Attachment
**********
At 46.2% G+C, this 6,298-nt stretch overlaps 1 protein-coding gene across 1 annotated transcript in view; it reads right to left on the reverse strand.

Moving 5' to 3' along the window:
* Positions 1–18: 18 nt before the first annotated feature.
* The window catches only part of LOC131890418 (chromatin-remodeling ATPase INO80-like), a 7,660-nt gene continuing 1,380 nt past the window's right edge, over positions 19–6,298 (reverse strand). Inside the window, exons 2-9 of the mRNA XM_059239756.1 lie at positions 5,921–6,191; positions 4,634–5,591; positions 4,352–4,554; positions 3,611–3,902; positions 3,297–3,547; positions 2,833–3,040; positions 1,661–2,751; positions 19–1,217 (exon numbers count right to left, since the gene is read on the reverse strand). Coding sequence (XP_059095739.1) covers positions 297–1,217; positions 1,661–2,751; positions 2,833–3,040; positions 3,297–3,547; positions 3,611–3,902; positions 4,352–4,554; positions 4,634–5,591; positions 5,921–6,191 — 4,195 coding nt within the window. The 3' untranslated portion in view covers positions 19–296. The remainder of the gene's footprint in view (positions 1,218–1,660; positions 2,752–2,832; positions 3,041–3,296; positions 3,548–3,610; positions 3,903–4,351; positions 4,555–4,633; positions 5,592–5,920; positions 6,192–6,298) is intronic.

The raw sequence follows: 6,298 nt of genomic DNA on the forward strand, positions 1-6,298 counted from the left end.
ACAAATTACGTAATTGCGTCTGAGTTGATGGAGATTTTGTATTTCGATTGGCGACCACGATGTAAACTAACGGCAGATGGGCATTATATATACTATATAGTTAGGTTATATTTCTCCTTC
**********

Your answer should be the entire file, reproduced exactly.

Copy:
At 46.2% G+C, this 6,298-nt stretch overlaps 1 protein-coding gene across 1 annotated transcript in view; it reads right to left on the reverse strand.

Moving 5' to 3' along the window:
* Positions 1–18: 18 nt before the first annotated feature.
* The window catches only part of LOC131890418 (chromatin-remodeling ATPase INO80-like), a 7,660-nt gene continuing 1,380 nt past the window's right edge, over positions 19–6,298 (reverse strand). Inside the window, exons 2-9 of the mRNA XM_059239756.1 lie at positions 5,921–6,191; positions 4,634–5,591; positions 4,352–4,554; positions 3,611–3,902; positions 3,297–3,547; positions 2,833–3,040; positions 1,661–2,751; positions 19–1,217 (exon numbers count right to left, since the gene is read on the reverse strand). Coding sequence (XP_059095739.1) covers positions 297–1,217; positions 1,661–2,751; positions 2,833–3,040; positions 3,297–3,547; positions 3,611–3,902; positions 4,352–4,554; positions 4,634–5,591; positions 5,921–6,191 — 4,195 coding nt within the window. The 3' untranslated portion in view covers positions 19–296. The remainder of the gene's footprint in view (positions 1,218–1,660; positions 2,752–2,832; positions 3,041–3,296; positions 3,548–3,610; positions 3,903–4,351; positions 4,555–4,633; positions 5,592–5,920; positions 6,192–6,298) is intronic.

The raw sequence follows: 6,298 nt of genomic DNA on the forward strand, positions 1-6,298 counted from the left end.
ACAAATTACGTAATTGCGTCTGAGTTGATGGAGATTTTGTATTTCGATTGGCGACCACGATGTAAACTAACGGCAGATGGGCATTATATATACTATATAGTTAGGTTATATTTCTCCTTC